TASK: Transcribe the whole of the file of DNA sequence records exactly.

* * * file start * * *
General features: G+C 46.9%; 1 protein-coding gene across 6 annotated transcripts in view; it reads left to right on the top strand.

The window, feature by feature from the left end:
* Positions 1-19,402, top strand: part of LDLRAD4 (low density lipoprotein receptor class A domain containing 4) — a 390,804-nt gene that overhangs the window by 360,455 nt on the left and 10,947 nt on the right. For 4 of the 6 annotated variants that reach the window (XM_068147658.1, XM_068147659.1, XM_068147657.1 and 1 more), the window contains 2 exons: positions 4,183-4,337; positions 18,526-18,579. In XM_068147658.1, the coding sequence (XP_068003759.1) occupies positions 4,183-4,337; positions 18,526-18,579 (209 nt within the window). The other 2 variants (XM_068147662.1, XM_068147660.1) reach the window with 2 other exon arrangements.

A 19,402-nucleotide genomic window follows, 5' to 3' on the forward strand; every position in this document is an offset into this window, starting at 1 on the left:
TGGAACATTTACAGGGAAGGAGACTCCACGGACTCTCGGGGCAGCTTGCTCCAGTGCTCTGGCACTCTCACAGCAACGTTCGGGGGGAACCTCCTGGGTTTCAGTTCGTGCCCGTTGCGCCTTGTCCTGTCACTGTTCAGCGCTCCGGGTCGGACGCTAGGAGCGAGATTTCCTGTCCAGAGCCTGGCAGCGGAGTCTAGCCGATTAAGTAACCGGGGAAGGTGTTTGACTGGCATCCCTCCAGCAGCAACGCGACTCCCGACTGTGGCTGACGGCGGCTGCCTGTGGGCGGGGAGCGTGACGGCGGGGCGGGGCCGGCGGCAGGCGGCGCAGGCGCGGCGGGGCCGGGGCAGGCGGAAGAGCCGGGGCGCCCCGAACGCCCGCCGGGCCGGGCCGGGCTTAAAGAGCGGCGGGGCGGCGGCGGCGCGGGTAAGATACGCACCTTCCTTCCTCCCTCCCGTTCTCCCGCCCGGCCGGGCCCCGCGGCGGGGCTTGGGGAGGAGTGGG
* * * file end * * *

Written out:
General features: G+C 46.9%; 1 protein-coding gene across 6 annotated transcripts in view; it reads left to right on the top strand.

The window, feature by feature from the left end:
* Positions 1-19,402, top strand: part of LDLRAD4 (low density lipoprotein receptor class A domain containing 4) — a 390,804-nt gene that overhangs the window by 360,455 nt on the left and 10,947 nt on the right. For 4 of the 6 annotated variants that reach the window (XM_068147658.1, XM_068147659.1, XM_068147657.1 and 1 more), the window contains 2 exons: positions 4,183-4,337; positions 18,526-18,579. In XM_068147658.1, the coding sequence (XP_068003759.1) occupies positions 4,183-4,337; positions 18,526-18,579 (209 nt within the window). The other 2 variants (XM_068147662.1, XM_068147660.1) reach the window with 2 other exon arrangements.

A 19,402-nucleotide genomic window follows, 5' to 3' on the forward strand; every position in this document is an offset into this window, starting at 1 on the left:
TGGAACATTTACAGGGAAGGAGACTCCACGGACTCTCGGGGCAGCTTGCTCCAGTGCTCTGGCACTCTCACAGCAACGTTCGGGGGGAACCTCCTGGGTTTCAGTTCGTGCCCGTTGCGCCTTGTCCTGTCACTGTTCAGCGCTCCGGGTCGGACGCTAGGAGCGAGATTTCCTGTCCAGAGCCTGGCAGCGGAGTCTAGCCGATTAAGTAACCGGGGAAGGTGTTTGACTGGCATCCCTCCAGCAGCAACGCGACTCCCGACTGTGGCTGACGGCGGCTGCCTGTGGGCGGGGAGCGTGACGGCGGGGCGGGGCCGGCGGCAGGCGGCGCAGGCGCGGCGGGGCCGGGGCAGGCGGAAGAGCCGGGGCGCCCCGAACGCCCGCCGGGCCGGGCCGGGCTTAAAGAGCGGCGGGGCGGCGGCGGCGCGGGTAAGATACGCACCTTCCTTCCTCCCTCCCGTTCTCCCGCCCGGCCGGGCCCCGCGGCGGGGCTTGGGGAGGAGTGGG